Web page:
Zinc Deficiency, Excess and Supplementation - Treatment

What is the treatment for zinc deficiency?

This partly depends on the cause. Ideally, the underlying cause should be addressed and then the deficiency will correct itself. Zinc supplements may be needed and this would depend on the level of deficiency and on the cause.

There may be a need for dietary advice, and supplementation of other essential elements.

What is the treatment for zinc excess?

The treatment for zinc excess, poisoning or toxicity mostly involves removing the source of zinc excess and then treating the symptoms until the zinc level settles back down.

Oxygen treatment is usually needed for people who have inhaled zinc fumes (metal fume fever). Medicines such as paracetamol are used for pains and fevers.

Who should have zinc supplements?

Most people who are healthy and eating normally do not need zinc supplements. People who have risk factors mentioned in the causes section may need to take zinc supplements. Those who might be advised by their healthcare professional to take zinc supplements include:

  • Those with gut problems which cause problems absorbing zinc.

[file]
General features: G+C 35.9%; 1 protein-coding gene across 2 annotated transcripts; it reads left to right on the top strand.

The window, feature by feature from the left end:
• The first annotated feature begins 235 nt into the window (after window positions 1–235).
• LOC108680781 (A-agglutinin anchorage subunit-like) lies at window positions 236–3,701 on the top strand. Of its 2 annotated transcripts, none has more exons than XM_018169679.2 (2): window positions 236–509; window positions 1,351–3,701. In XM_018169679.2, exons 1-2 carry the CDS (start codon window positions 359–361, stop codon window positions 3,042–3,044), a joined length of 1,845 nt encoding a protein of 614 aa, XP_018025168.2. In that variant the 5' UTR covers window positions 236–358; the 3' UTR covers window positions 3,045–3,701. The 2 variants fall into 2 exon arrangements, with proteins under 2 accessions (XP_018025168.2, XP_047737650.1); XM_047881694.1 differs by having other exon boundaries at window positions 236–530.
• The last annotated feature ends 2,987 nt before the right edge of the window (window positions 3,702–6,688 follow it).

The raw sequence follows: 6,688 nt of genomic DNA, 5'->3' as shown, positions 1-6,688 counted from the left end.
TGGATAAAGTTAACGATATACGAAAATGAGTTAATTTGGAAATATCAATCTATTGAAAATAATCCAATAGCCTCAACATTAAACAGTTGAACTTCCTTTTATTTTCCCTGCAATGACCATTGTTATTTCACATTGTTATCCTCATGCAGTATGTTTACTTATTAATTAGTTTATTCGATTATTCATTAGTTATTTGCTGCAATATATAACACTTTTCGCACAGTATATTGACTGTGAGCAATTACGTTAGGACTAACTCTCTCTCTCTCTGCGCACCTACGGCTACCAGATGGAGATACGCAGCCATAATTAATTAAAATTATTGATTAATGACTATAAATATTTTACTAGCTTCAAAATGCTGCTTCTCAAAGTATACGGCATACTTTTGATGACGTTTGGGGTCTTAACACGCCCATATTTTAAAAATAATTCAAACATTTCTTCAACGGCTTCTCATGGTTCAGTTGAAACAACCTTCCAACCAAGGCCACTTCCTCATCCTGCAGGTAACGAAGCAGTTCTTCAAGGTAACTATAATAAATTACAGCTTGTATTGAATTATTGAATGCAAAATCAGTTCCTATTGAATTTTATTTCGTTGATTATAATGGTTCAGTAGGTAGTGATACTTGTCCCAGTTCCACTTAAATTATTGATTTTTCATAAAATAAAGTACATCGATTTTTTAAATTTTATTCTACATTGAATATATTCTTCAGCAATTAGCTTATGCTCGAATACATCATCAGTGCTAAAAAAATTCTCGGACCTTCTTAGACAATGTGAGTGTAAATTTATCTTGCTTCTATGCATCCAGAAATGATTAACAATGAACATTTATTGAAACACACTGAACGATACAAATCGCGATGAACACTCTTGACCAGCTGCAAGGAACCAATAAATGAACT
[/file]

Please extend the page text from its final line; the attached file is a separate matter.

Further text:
• Those in whom tests have confirmed zinc deficiency.
  • People with Wilson's disease, a rare condition affecting copper levels in the body.
  • Children with diarrhoea, in developing countries only, on the advice of the World Health Organization (WHO).

Much research is underway looking at whether zinc supplements might reduce our chance of catching coughs and colds. Also, whether high-dose zinc supplements might make a cold better more quickly once you have one. There is some evidence that zinc might be helpful in these circumstances, but there are not enough results yet for specific advice to be given. There is also some evidence that zinc supplements may slow the rate of age-related macular degeneration once it has developed. Your eye specialist may be able to advise.

Note that zinc supplements can interfere with other medicines, and vice versa, so if you are taking them, discuss this with your pharmacist.

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Author:
Dr Mary Harding
Peer Reviewer:
Dr John Cox
Document ID:
29407 (v1)
Last Checked:
30 May 2017
Next Review:
26 June 2020

Disclaimer: This article is for information only and should not be used for the diagnosis or treatment of medical conditions. Patient Platform Limited has used all reasonable care in compiling the information but make no warranty as to its accuracy. Consult a doctor or other health care professional for diagnosis and treatment of medical conditions. For details see our conditions.